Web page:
- Lapack is a widely-acceptable dependency library that has been a "must" for many machines for the numerical computation purpose. Even when your software users don't prefer installing a new library, they can still evaluate your code by using the original Lapack and Blas libraries on their machines.
- Some Lapack functions are built along with GotoBlas, such as some driver routines: LU linear system solve (xGESV), the inverse of a positive definite matrix (xPOTRI), some computational routines: LU decomposition (xGETRF) and Cholesky factorization (xPOTRF), ans some auxiliary routines. If all you need are to solve a linear system and to do some BLAS operations, then installing GotoBlas suffices.
- The installation is very easy.
Very easy. Simply download it, decompress it, make it and move it to the preferred folder. The detailed steps are in the following:
- Here I use GotoBLAS2-1.13 as an example.
- Install a Fortran compiler if there is none in your computer (if it is in ubuntu)
>> sudo apt-get install gfortran
- Download it here.
- >> tar -xvf GotoBLAS2-1.13.tar.gz
- >> cd GotoBLAS2
- Edit Makefile.rule. Follow the comment instructions.
- >> make
- The command "make" will compile the source code according to the rule you wrote in Makefile.rule. It will generate four files in the same folder:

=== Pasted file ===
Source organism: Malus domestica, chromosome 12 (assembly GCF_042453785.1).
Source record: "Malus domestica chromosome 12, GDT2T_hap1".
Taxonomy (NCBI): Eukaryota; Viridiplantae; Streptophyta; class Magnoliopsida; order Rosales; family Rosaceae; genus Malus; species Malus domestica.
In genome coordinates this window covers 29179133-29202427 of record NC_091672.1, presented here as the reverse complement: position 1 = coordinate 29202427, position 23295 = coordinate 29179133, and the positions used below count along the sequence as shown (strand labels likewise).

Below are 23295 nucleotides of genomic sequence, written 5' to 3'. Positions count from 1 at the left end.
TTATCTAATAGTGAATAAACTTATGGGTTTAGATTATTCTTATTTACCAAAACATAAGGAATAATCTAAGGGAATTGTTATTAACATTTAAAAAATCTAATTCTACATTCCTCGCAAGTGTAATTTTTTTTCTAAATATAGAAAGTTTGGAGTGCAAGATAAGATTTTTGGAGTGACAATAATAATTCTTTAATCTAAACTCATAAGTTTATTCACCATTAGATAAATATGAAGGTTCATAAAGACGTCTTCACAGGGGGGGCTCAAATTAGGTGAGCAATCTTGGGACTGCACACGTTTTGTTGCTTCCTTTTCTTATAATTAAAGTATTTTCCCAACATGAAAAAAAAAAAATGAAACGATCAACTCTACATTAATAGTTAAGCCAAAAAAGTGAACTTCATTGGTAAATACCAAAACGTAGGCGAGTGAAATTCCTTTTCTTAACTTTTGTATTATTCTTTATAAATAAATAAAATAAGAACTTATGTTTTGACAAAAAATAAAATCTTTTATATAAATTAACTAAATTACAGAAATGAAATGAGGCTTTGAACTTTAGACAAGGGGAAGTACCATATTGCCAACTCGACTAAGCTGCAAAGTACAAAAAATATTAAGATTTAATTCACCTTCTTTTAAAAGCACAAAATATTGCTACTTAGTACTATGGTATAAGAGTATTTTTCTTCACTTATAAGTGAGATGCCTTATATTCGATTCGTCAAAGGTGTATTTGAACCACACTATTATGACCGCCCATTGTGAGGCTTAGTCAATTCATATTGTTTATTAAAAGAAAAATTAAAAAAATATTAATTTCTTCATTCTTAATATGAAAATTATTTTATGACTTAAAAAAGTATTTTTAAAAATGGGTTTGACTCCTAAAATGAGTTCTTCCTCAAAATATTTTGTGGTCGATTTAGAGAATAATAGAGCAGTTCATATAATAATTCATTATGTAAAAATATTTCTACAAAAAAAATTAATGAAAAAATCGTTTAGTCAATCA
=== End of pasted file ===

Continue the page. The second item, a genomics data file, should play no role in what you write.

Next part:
The first one is the symbolic link to the second one because a general compiler usually searches for a name like it instead of the second one. The second one is the static library itself. architecture changes according to your computer. The third and the last one are the dynamic counterpart of the first two. See here for the knowledge of .a and .so libraries.
- If all you need is the static library. Simply move libgoto2_architecture.13.a to /usr/lib and create a symbolic link to that:
>> sudo ln -s libgoto2_architecture.13.a libgoto2.a
Then you are done.
- If you need the dynamic link library, then you need some extra steps. The older version of GotoBlas doesn't compile a dynamic link library by default. But even if this 1.13 version provides .so library, it seems not working properly. Instead, we can still build a dynamic library ourselves:
>> mkdir temp
>> cp libgoto2_architecture-r1.13.a temp
>> cd temp
>> ar x libgoto2_architecture-r1.13.a
>> gfortran -shared -lpthread -Wl,-soname,libgoto2.so -o libgoto2.so.1.13 *.o
The meaning of the last command:
- gfortran: use gfortran to compile
- -shared: create a shared object
- -lpthread: use the pthread library. No harm to keep it there if your GotoBLAS is single threaded.